Under this delightful Italian salutation I wish to emphasize the importance of language for the physician. Indeed, language use and mastering is one of the big challenges to be a good physician provided that good and gentle contact with the patient constitutes in most cases the secret word towards cure and release. This fact is very striking when caring for a patient of different language and culture. The patient would be so surprised and impressed when the doctor utters his/her own language words in an agreeable manner dispensing the need for an interpreter. This should be a preliminary reason to achieve patient’s confidence and cooperation. Again, the patient’s description of the present complaint in a language that is felt and tasted should help the physician to resolve the case much more precisely. The wonders of good language communication are far away from being simply listed especially when pain to be relieved and suffer to be eased.

The rendezvous with the language does not stop at containing the many Latin and Greek words and terms but the physician maybe appointed to walk a long and interesting experience with learning and practicing many tongues to help maintain good communication with people and refine the health care provision.

Twelve common pits for doctors

common pits for doctors
The relation between the treating doctor and the patient relies basically on mutual trust, respect and dignity. Some psychological element in the response of patient to treatment may be agreed on in this context. However, despite this fundamental requirement for such saintly doctor/patient relation some pits or traps may happen from either side.

Pits from doctor’s side:
1- Patient extortion is a striking sign of corruption when a doctor extorts money or other things from a patient so that the medical service would be provided.
2- Doctor’s egoism may manifest as a doctor cannot tell a patient that he/she does not know how to manage the case or when another more conservative decision has to be made as the case progresses favorably.
3- Defaming other doctors may be immorally made as a habit by some doctors in order to persuade patients to comply with their prescriptions or decisions.
4- Effecting vague symptoms is quite dangerous because many complaints, especially those made by parents in respect to their young sick kids, are exaggerated and need to be tested very carefully.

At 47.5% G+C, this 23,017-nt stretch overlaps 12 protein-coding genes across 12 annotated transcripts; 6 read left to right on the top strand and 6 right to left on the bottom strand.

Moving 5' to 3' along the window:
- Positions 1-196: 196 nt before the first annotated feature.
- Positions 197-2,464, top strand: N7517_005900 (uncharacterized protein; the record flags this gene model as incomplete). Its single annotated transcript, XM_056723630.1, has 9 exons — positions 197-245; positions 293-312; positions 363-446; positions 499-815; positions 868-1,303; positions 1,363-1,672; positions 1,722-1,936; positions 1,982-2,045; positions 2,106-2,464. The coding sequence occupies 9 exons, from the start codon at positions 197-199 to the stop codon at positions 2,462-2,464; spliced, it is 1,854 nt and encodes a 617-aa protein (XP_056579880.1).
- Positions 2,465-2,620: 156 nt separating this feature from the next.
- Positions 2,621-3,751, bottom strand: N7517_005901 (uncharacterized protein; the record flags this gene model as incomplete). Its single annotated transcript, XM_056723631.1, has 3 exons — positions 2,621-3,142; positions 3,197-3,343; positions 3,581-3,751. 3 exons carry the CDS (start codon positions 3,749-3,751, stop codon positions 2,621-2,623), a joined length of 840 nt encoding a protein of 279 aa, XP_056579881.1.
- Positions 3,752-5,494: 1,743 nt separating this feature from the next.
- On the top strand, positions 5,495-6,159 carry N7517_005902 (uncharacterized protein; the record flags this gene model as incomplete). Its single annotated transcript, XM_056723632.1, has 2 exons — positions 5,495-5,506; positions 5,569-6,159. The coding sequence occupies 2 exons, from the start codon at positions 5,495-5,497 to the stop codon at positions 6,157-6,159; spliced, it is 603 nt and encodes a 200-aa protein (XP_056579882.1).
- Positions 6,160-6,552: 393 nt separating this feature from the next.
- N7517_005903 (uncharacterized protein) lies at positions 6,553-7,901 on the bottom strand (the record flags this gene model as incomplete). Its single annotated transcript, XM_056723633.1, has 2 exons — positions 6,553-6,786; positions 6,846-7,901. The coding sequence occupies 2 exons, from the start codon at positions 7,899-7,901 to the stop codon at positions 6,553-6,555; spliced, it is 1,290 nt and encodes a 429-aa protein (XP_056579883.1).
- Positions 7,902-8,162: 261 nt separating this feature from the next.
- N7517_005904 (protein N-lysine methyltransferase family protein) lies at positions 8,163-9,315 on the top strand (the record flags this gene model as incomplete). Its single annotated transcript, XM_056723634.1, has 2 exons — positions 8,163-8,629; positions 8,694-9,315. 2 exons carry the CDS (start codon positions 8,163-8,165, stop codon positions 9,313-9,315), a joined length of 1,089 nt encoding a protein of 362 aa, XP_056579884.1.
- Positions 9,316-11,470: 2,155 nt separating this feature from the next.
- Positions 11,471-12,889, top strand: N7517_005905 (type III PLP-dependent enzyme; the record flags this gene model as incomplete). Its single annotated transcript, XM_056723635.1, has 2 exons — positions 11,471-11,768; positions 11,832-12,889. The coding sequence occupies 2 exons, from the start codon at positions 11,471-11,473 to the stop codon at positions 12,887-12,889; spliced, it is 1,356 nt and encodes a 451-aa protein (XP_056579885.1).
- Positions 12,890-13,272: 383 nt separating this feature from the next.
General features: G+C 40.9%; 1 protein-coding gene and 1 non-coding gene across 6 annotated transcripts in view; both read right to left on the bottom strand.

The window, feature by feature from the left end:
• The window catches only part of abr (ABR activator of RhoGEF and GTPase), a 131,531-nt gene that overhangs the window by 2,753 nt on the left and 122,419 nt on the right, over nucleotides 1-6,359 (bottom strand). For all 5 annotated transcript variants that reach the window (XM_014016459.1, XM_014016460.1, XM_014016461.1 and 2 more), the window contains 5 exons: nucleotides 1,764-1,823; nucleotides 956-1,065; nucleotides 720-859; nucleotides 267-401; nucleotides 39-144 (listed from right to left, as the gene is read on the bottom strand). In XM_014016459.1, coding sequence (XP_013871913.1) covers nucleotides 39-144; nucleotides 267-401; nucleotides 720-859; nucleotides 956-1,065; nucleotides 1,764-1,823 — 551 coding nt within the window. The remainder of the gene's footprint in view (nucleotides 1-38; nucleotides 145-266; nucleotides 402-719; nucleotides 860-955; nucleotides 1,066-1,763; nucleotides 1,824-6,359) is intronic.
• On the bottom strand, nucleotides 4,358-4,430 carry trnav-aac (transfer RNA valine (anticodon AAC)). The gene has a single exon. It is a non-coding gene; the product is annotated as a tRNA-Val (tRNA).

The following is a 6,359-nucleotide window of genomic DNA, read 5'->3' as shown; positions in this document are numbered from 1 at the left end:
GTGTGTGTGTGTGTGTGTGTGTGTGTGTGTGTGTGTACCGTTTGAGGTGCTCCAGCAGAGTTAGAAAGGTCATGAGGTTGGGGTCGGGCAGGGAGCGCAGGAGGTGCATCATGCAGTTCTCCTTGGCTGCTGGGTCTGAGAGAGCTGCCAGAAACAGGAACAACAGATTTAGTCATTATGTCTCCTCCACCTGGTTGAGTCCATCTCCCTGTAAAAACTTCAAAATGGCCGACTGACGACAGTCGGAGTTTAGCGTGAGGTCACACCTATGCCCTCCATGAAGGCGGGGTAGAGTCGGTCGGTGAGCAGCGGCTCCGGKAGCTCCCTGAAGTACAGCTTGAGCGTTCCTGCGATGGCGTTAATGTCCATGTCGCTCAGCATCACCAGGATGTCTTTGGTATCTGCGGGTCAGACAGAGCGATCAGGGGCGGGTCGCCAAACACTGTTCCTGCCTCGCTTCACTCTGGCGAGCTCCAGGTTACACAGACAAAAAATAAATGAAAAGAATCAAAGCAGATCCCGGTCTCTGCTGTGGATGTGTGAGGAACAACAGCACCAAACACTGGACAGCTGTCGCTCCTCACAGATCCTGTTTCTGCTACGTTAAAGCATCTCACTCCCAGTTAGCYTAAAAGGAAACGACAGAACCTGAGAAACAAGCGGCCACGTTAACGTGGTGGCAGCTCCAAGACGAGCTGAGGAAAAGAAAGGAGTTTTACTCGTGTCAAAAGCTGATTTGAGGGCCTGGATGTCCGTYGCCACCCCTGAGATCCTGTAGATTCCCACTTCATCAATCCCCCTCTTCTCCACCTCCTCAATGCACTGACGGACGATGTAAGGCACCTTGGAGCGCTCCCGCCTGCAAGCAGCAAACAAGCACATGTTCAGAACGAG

5- Effecting unclear medical directions given by some senior staff members can expose both patient and young doctor to undesirable and even fatal consequences.
6- Trying insufficiently tested approaches that may be potentially harmful.
7- Reluctance or dispensing with asking for help of other persons, colleagues or more experienced staff members.
8- So-called recommendoma circulates sometimes among doctors, usually as a bad omen, that patients recommended from some medical staff members or personnel would progress unfavorably.
9- Patient’s psychological insult by exaggerating the severity of the case, giving unduly too much medicines or resorting unduly to invasive approaches, e.g. injections.

Pits from patient’s side:
1- Chattering patient is usually a person who is more roaming around his/her luxurious and fulfilled life more than looking for some medical advice.
2- Abusing patient is a person who is trying to trick the doctor for some physical, materialistic or psychological gains.

Pits from both doctor and patient:
1- Driven treatment fault is almost likely to happen when a patient or relative of a patient persuades a doctor to provide some medical service which the doctor accepts on grounds of curiosity and professional itch rather than on scientific and ethical grounds. This problem aggravates in absence of appropriate assistance by other medical staff members.

Suggestion:
The physician has to be keen on having the morals and attitude complying with the highly beneficent message of the medical profession through careful self-judgment and self-criticism and being well acquainted with the relevant ethical and social issues beside the up-to-date available medical knowledge.